______________________________________Fresh water          20 kgal.KCl                  3.3-5 klb.Cyanuric acid        33-100 lb.Xanthan gum          600 lb.NaHCO.sub.3          33-133 lb.LiOCl                450 lb.Graded sand          20-100 klb.______________________________________

The use of a salt (eg, KCl is for control of clay swelling and is clearly optional, as when there is a high salt content in the available water. The use of a buffer is also optional. The preparation and use of fracturing fluids is well known in the drilling industry. In preparing the fluids of this invention, conventional procedures are used. It is preferred that the hypochlorite should be a stable solid and be added after the cyanuric acid.

The invention is further defined and illustrated by the following examples, which are intended to be illustrative and not limiting.

EXAMPLE 1 125° F. (52° C.) DEGRADATION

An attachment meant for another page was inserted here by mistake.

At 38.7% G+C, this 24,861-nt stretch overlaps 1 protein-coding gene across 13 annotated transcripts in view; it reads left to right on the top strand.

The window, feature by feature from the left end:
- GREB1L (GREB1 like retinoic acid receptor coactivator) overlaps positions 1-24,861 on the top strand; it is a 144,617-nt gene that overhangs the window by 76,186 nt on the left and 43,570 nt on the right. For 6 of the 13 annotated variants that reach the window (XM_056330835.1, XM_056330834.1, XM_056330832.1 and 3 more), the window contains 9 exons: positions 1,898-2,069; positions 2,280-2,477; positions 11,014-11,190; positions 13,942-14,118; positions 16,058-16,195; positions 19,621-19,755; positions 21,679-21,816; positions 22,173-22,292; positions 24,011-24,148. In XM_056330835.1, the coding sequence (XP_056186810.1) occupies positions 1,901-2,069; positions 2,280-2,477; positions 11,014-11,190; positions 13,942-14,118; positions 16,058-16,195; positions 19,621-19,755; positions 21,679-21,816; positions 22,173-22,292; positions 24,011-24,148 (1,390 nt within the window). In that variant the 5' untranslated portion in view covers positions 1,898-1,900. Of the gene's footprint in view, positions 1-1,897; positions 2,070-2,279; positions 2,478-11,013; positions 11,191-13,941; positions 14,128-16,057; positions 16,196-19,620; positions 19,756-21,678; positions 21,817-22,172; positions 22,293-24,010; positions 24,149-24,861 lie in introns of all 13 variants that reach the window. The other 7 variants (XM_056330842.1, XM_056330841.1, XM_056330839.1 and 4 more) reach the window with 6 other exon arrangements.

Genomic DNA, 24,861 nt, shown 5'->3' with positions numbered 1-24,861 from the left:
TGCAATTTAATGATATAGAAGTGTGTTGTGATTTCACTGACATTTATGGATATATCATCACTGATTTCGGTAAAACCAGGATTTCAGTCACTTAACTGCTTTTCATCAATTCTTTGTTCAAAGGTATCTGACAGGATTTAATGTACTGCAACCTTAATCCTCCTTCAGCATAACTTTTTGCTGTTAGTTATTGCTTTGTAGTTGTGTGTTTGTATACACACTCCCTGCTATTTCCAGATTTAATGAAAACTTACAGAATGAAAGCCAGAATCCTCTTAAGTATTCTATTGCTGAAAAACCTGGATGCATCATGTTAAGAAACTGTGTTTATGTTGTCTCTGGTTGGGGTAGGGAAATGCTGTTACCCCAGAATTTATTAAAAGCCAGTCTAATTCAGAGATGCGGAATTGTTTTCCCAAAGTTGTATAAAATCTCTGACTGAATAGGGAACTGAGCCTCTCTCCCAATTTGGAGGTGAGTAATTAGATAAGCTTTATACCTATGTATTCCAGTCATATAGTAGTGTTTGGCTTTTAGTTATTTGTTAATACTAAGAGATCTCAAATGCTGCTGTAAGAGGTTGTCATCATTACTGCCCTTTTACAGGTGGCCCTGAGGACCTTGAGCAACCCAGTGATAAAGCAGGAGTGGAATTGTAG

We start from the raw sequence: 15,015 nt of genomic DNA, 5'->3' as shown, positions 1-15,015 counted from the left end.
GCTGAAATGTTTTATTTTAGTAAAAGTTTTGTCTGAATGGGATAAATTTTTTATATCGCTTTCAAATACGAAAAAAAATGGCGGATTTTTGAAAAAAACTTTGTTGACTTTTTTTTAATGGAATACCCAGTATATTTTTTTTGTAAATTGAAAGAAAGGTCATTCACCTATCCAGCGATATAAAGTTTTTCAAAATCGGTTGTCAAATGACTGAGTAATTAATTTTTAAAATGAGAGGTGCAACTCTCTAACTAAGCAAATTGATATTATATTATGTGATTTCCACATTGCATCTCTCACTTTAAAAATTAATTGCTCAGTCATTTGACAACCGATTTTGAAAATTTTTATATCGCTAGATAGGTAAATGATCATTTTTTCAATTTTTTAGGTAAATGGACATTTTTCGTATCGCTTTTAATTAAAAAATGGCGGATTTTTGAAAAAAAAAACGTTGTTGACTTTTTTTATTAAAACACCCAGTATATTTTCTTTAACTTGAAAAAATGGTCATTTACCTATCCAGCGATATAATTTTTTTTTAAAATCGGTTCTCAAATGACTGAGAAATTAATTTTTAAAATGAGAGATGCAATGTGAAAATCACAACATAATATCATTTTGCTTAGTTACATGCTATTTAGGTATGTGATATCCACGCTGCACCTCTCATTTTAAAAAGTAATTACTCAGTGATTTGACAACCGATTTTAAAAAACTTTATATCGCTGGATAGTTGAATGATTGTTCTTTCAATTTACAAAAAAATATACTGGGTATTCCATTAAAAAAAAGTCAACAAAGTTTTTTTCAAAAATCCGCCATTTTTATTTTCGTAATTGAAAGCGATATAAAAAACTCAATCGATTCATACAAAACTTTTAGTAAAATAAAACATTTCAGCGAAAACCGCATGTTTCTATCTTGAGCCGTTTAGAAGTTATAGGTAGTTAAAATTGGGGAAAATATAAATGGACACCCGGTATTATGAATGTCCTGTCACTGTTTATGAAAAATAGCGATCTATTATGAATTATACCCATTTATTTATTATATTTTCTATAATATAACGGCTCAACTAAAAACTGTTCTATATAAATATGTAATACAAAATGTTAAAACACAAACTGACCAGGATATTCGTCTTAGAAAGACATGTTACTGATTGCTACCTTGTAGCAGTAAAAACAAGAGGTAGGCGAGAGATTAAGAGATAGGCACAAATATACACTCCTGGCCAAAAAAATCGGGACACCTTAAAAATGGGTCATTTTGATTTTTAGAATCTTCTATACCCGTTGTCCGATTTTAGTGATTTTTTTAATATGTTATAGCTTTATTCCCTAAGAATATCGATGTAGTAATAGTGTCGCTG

Viscous solutions of xanthan gum (30 lb. XANCO-FRAC/1000 gal. water) having an initial viscosity of 39 cP at 170 sec-1, at ambient temperatures (eg. R.T.) containing 2% KCl were prepared in tap water, and heated in a 52° C. water bath. To these were added various amounts of lithium hypochlorite and cyanuric acid and viscosities measured over time in a Fann type viscometer Model 35A, equipped with a 1.0 spring, at 100 rpm, equivalent to a shear rate of 170 sec-1.

The data of Table 1-1 shows the time to degrade the various formulations, prepared according to Example 1, to less than 10 cP.

              TABLE 1-1______________________________________DEGRADATION AT 52° C.Fluid Composition(lbs./1000 gal.)Test         Cyanuric Degradation Time (Hours)No.  LiOCl   Acid     0-2     3-8   9-24 Over 24______________________________________1    0       0                           X2    22.5    0        X3    22.5    0        X4    22.5    0        X5    18.7    0          X  ○γ6    18.7    1.6                    X7    18.7    2.5                         X8    18.7    3.3                         X9    15.0    0          X  ○γ10   15.0    0.9                    X11   15.0    1.7                         X12   15.0    2.5                         X13   15.0    3.3                         X______________________________________  ○γ  = average of three tests
EXAMPLE 2 150° F. (65.6° C.) DEGRADATION